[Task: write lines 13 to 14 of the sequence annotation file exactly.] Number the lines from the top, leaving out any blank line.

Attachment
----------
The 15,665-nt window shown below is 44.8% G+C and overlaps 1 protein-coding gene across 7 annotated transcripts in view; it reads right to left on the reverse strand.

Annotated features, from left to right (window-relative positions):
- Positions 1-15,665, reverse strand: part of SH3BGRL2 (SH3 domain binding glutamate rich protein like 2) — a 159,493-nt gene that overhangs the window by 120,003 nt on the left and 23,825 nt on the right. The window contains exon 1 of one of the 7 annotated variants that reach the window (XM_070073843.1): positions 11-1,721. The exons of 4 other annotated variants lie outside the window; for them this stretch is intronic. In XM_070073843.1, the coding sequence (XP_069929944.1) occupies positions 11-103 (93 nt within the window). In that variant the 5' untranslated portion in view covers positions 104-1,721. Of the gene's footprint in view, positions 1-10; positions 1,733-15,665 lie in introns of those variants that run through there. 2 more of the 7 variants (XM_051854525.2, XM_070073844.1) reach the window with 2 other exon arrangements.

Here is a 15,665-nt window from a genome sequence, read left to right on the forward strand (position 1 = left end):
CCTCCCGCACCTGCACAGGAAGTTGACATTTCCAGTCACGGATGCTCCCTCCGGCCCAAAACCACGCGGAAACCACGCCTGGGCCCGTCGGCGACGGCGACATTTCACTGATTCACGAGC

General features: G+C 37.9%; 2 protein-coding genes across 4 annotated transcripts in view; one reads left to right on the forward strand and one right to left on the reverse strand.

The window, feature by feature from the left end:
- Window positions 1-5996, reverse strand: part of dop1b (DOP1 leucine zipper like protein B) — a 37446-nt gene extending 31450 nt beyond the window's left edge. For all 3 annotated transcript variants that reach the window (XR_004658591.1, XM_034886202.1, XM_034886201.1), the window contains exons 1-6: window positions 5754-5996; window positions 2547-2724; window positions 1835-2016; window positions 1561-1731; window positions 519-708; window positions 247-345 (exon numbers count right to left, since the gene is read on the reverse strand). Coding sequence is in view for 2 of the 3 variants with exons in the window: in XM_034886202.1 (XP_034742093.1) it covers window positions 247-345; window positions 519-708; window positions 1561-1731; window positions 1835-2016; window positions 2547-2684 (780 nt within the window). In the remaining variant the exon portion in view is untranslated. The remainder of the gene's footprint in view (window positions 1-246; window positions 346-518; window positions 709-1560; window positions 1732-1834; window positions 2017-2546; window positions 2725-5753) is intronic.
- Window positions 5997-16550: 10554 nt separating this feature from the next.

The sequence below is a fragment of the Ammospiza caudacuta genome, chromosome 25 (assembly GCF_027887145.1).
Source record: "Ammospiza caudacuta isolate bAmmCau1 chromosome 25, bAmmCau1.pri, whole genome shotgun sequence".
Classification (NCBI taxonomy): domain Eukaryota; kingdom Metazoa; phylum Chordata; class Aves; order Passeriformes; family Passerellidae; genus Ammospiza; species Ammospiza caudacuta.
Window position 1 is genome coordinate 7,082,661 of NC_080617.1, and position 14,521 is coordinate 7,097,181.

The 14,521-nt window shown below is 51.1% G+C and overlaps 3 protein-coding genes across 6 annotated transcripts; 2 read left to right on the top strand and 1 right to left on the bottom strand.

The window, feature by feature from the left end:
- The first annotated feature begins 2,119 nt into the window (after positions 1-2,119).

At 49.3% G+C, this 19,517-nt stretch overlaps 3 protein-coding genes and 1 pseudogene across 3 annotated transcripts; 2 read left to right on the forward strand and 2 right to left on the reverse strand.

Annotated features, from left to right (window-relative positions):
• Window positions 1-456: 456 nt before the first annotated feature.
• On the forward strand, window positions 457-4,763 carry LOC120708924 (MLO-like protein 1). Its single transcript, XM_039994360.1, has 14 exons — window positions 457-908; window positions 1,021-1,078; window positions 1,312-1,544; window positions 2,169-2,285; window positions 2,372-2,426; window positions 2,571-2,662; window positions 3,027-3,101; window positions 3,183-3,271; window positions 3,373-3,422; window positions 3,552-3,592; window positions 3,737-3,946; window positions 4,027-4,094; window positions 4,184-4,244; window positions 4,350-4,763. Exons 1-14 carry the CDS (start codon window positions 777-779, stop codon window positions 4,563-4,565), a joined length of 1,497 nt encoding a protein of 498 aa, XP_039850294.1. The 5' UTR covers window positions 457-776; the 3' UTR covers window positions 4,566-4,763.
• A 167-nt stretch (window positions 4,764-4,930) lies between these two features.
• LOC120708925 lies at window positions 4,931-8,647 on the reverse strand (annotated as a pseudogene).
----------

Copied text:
Window position 1 is genome coordinate 7,082,661 of NC_080617.1, and position 14,521 is coordinate 7,097,181.

The 14,521-nt window shown below is 51.1% G+C and overlaps 3 protein-coding genes across 6 annotated transcripts; 2 read left to right on the top strand and 1 right to left on the bottom strand.